The breaking of their band was hard on Fred, but the loss of Daphne made the familiar sights of Crystal Cove too painful to bear. Wanting to get away from it all, he secretly created a false identity for himself and enlisted in the Army. Knowing that his father would not approve, Fred signed his papers with the most non-descript name he could think of, one that would be virtually impossible to track: John Smith. He would likewise wear gloves at almost all times to keep from being tracked by his fingerprints.
His exceptional physical abilities, combined with his innate leadership skills and cleverness, made him a natural choice for the Green Berets. Once in training, he drilled on a host of skills, including operating small arms, parachuting out of a plane, and outflanking and out-thinking an enemy in virtually any environment. In short order, he deployed to Korea in the final year of the war. The unorthodox methods he employed while in the field won him the nickname “Hannibal,” a nom de guerre he would carry for the rest of his life.
After leaving Korea, he was tapped for Officer Candidacy School (OCS), where he underwent his transformation from an enlisted soldier to an officer. Over the next few years, the Army would invest heavily in Hannibal’s education, heaping upon him extra training and learning opportunities. He excelled at every turn. He was among the first American ‘advisors’ to reach Vietnam in the late ’50s. While the fighting did not quite reach the fevered pitch that it would a decade later, Hannibal wearied of fighting.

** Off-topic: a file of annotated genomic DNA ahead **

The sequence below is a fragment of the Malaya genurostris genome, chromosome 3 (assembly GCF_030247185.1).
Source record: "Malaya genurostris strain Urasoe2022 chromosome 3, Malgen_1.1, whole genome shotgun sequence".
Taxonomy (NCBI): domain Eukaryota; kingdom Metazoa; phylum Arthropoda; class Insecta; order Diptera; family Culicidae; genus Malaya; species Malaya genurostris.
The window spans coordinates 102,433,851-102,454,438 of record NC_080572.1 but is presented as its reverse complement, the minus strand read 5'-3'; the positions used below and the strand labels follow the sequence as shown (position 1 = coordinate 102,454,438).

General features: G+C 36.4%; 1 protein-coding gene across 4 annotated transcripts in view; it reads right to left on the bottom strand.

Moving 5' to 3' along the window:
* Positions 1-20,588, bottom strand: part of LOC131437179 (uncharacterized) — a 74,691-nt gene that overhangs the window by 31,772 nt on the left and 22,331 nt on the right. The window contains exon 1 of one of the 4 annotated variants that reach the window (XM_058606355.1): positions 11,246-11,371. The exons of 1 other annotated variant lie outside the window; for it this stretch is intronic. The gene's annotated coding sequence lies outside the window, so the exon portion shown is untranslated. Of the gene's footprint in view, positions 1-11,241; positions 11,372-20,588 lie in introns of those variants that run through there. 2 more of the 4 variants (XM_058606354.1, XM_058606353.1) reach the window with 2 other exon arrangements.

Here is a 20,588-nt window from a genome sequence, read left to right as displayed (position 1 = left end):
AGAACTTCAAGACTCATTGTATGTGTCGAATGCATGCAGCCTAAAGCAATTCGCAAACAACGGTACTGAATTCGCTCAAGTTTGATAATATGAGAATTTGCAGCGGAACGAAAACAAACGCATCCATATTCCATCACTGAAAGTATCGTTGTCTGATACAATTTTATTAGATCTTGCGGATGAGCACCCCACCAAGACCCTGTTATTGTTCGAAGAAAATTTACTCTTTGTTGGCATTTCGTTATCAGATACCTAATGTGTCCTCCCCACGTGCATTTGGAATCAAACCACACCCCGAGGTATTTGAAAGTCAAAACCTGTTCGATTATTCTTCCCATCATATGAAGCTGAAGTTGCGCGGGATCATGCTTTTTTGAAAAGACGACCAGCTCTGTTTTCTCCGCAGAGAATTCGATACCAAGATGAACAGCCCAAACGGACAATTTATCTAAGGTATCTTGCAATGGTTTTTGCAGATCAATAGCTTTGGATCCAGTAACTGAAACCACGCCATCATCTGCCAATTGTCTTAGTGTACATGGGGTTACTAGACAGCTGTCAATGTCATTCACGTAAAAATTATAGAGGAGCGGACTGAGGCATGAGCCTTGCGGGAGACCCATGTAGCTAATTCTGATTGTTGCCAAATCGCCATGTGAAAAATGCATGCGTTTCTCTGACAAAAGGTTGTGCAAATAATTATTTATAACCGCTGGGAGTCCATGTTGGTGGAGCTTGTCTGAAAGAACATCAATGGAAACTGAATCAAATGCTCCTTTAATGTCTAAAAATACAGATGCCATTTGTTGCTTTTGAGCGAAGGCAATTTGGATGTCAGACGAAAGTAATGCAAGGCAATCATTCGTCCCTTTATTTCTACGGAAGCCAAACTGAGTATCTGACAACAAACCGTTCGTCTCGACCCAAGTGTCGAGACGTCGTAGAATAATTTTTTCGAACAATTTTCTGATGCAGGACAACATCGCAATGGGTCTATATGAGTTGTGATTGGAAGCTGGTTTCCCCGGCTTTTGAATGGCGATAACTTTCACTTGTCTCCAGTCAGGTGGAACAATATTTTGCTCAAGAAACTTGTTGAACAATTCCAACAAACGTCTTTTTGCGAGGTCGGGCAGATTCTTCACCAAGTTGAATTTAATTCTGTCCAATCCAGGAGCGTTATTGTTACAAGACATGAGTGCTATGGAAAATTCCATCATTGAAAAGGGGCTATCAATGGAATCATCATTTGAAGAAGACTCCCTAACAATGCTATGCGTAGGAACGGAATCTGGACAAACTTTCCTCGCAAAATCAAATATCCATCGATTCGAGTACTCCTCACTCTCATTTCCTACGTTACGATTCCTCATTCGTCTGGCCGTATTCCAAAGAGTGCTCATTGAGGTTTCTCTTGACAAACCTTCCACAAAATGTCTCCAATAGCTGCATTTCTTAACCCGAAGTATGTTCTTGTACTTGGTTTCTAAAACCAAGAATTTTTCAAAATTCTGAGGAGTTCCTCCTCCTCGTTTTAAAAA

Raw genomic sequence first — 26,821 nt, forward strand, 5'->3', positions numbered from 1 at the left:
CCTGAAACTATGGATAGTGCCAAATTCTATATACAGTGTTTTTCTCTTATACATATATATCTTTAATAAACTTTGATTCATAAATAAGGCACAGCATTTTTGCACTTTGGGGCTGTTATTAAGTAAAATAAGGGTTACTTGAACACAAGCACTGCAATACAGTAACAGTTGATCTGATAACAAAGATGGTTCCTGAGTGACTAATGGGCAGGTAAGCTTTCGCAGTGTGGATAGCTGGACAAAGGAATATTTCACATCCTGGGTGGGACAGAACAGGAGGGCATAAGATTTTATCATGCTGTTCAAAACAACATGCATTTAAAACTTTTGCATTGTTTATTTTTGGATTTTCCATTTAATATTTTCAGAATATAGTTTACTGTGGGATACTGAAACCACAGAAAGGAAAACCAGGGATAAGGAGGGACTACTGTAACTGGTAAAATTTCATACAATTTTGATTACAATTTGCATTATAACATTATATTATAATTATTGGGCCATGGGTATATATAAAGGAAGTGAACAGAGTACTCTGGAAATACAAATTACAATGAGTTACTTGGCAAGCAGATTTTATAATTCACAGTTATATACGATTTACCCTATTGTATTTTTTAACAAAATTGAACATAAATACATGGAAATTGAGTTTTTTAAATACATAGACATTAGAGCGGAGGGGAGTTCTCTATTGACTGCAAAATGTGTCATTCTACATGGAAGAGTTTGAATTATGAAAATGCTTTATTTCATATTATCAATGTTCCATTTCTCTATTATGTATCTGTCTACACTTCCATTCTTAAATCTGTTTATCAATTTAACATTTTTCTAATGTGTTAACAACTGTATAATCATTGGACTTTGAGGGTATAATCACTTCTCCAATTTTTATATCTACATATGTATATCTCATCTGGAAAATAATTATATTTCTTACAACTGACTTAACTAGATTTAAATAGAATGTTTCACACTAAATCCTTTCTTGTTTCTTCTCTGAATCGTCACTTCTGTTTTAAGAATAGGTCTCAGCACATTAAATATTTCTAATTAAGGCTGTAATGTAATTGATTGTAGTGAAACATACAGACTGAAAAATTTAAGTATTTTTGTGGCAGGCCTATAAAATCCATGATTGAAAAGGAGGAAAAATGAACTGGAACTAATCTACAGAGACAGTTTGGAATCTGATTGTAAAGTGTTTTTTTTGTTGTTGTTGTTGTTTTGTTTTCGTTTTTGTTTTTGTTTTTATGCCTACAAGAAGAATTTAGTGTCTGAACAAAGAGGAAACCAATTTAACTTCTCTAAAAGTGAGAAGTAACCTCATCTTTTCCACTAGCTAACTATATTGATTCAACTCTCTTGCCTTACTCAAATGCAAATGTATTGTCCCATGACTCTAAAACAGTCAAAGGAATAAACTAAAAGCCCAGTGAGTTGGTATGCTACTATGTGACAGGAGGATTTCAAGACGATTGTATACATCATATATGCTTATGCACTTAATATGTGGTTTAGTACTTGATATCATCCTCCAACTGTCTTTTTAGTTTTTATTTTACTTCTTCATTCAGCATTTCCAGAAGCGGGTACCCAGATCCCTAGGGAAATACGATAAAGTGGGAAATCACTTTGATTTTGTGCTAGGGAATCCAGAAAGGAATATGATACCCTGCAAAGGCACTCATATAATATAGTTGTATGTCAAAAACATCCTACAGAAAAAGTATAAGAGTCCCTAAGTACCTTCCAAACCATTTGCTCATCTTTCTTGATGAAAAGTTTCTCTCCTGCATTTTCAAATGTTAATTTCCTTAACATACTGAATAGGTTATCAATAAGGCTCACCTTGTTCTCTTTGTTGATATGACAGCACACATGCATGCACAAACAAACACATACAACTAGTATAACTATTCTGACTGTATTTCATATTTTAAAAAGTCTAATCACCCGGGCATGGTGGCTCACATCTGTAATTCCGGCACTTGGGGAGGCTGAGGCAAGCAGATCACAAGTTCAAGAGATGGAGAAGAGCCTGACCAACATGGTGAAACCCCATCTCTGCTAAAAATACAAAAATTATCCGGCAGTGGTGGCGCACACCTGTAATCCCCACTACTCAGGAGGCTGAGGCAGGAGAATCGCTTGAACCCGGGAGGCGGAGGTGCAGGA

By 1962, Hannibal’s term in the Army was almost up. He toyed with the idea of leaving the fighting behind and settling down. While on leave in the United States, he looked up Daphne, hoping to rekindle their old flame. He proposed on the spot. Unfortunately for Hannibal, she was already considering an engagement to Jack Harmon, a successful businessman. While Daphne still harbored feelings for Hannibal, she ultimately chose Jack over her old Mystery Inc. friend and lover. Hannibal was still an adventurer, still destined to travel the world, where as Daphne had dreams of starting a family.